In most American regions, an immediate family member of a wrongful death victim has the right to file a claim. For example, the spouse or adult child is typically the party that seeks legal action. However, the law is considerably different in West Virginia.
Here, the only person with the standing to pursue a claim is the personal representative of the victim’s estate. In most scenarios, this person would be the executor on behalf of the estate left behind by the victim.
What if there is no representative?
Not everyone has an estate plan or a personal representative, especially younger people. Fortunately, bereaved family members still have options to pursue a claim.
A member of the family (spouse, parent, adult child, etc.) can apply to become the executor of the deceased’s estate and subsequently file a wrongful death claim. Although this is an extra step not imposed in most states, it still allows you to bring the responsible parties to justice.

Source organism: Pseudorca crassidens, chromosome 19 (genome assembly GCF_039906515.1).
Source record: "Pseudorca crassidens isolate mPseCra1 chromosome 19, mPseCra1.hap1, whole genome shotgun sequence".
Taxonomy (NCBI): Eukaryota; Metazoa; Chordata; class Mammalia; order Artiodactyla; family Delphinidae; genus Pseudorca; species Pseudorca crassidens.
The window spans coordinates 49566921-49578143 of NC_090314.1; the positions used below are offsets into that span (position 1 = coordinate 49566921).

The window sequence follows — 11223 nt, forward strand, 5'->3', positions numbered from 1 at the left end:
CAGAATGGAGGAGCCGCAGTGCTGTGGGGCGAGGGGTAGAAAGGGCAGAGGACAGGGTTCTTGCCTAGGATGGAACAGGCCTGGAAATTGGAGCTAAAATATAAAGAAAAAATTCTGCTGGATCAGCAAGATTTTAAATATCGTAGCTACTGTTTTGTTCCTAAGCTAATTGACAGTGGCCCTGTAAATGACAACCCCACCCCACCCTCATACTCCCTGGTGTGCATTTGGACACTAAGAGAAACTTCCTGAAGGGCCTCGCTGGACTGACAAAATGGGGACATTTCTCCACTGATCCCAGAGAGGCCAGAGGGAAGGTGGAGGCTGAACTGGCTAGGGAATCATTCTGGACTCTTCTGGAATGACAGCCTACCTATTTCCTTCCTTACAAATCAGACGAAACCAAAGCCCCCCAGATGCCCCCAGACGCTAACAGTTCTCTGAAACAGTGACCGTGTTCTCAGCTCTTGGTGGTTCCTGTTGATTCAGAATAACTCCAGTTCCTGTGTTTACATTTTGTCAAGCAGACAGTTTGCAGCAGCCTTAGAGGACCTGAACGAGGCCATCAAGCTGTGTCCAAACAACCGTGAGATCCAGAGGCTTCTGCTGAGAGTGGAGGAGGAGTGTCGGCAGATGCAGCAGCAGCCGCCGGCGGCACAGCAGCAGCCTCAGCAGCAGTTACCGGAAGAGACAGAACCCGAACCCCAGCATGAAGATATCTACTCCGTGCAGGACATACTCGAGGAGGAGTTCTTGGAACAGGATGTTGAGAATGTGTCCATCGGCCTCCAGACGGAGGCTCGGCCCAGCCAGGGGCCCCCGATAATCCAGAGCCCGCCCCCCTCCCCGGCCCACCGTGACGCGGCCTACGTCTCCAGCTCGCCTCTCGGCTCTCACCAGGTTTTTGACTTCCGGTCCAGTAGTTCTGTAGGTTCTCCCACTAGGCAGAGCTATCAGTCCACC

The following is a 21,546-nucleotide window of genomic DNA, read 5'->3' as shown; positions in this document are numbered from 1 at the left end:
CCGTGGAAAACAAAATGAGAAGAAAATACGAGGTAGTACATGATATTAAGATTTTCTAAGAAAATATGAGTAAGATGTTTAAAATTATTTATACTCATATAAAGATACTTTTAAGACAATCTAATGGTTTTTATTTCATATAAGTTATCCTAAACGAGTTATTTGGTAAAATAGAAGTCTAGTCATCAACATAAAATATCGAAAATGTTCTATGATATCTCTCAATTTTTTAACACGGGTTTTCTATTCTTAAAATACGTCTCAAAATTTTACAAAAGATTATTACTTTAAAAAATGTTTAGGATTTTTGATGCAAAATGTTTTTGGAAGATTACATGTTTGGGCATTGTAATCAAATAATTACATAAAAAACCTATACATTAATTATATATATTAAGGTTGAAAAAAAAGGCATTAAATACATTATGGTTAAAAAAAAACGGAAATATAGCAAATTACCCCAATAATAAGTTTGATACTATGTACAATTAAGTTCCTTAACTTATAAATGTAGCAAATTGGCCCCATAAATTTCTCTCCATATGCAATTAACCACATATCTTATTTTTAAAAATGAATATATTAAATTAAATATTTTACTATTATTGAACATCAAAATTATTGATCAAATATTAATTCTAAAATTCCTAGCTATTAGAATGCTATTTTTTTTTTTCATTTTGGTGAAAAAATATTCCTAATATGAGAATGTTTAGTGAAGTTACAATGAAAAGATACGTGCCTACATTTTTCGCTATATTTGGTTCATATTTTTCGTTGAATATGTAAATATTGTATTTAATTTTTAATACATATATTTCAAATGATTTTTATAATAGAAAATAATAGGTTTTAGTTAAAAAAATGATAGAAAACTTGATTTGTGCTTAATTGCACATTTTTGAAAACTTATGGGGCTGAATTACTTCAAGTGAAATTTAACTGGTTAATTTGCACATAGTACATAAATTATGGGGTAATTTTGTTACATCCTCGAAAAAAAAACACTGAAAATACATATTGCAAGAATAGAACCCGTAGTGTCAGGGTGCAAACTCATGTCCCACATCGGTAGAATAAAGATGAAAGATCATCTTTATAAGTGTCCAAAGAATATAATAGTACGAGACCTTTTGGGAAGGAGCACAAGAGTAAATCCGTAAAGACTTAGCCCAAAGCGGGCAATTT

The representative has only two years to file the claim on behalf of the bereaved family. Courts typically reduce the compensation awarded in a successful wrongful death claim if the deceased contributed to the incident that caused their death.
For example, say a drunk driver collides with your loved one, and the accident results in their death. Now, say that your family member was speeding or perhaps texting behind the wheel when the crash occurred. In these situations, a court will likely reduce the award based on your loved one’s percentage of the fault.
Consider learning more about these complicated laws if you have lost a loved one wrongfully in the Charleston, West Virginia region.